With more food stuffs ordered online, the centre aisles in supermarkets will begin to vanish, resulting in smaller stores that mostly sell fresh goods. These markets will strive to become destinations for shoppers, offering experiences to draw in consumers, Stephens said.
That trend is already taking shape with the rise of so-called grocerants, where stores offer dining options that, depending on the store, may include sushi, full-service bars and freshly cooked seafood selected from freezers in stores.
Stephens expects to see more nutritionists and nutritional information in supermarkets to help shoppers tailor purchases to their health conditions, as well as more chefs demonstrating how to cook specific foods or dishes.
Technology in grocery stores will become more advanced and widespread. Electronic labels, for example, could automatically change an item’s price based on demand or competition, Stephens said.
Some technology, though, will likely go the way of the Dodo bird. Handheld scanners, already tested by the likes of Walmart and Loblaw, likely won’t survive, he predicts.
These contraptions relegate a task to the consumer rather than create a frictionless shopping experience, he said, like that offered by Amazon Go stores.
Amazon launched a check-out free concept in Seattle several years ago. Consumers scan an app when they enter and the technology charges their account for whatever they leave with to eliminate line ups, cashiers and self-checkouts.
While the model has now grown to eight locations in Seattle, Chicago and San Francisco — with two more slated to open in the near future — it’s unlikely to become widespread in Canada any time soon, Perrier said.
Three major players — Loblaw Companies Ltd., Metro Inc. and Empire — control the grocery landscape in the country, he said.
“So any investment that is too risky, that may cause any of those three to falter or to kind of slip up could result in some significant loss and the gain in traction by any one of the other two,” said Perrier.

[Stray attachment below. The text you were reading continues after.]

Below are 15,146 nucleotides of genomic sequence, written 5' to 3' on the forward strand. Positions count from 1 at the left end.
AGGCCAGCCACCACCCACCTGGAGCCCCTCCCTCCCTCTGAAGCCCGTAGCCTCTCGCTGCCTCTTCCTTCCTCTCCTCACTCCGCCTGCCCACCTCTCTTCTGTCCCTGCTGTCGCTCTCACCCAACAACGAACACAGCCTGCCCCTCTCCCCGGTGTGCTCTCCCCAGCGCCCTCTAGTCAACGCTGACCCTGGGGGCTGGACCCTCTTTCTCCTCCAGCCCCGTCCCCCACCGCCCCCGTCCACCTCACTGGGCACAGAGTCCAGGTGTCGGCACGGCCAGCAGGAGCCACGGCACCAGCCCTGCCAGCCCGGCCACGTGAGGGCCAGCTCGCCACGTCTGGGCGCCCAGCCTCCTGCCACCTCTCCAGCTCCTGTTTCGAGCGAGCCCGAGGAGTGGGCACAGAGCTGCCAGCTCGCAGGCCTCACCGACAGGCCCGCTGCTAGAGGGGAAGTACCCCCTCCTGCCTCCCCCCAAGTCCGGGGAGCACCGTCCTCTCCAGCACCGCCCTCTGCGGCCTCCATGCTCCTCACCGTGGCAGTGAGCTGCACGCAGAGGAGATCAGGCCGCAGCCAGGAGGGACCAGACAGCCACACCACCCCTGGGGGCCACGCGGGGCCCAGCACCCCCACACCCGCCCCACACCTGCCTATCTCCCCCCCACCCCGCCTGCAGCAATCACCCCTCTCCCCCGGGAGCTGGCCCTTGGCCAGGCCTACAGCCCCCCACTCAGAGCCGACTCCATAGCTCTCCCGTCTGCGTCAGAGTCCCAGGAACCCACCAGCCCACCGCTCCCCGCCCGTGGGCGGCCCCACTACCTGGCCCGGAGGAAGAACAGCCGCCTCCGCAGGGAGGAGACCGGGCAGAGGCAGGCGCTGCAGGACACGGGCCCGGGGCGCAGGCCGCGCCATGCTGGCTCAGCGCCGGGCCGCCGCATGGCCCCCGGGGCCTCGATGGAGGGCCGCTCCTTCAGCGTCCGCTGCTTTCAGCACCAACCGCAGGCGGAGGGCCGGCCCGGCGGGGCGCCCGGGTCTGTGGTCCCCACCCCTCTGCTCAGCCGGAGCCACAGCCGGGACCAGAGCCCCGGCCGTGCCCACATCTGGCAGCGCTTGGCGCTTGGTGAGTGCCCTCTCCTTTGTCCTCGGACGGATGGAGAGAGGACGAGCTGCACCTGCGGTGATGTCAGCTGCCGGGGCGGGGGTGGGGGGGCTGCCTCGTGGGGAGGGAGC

Still, grocers seem keen to develop their in-store technology.
The goal of any technological addition is to “delight customers” and make them feel good about being in the company’s stores rather than reduce labour costs, said Michael Vels, chief financial officer for Empire Co. Ltd., in a recent conference call with analysts.
“The really significant benefit here is improving our sales,” he said.
As grocers navigate their way into the future, data becomes more important.
Loblaw, which earlier this year merged two loyalty programs into one, uses that trove of consumer information to personalize marketing offers. That tactic can increase how much shoppers buy — what’s known as their basket size — and is why grocers value having their own loyalty programs or partnering with third-party systems, Perrier said.
“It’s really to take that data to the next level and secure their future.”
Also important is a company’s ability to accumulate data in real time, parse it and deploy against it, said Stephens.
In the U.S., one grocery chain was able to significantly reduce its average checkout line up time, for example, by using data to determine how many cashiers to deploy at any given moment.
“Data is becoming a distinct competitive advantage.”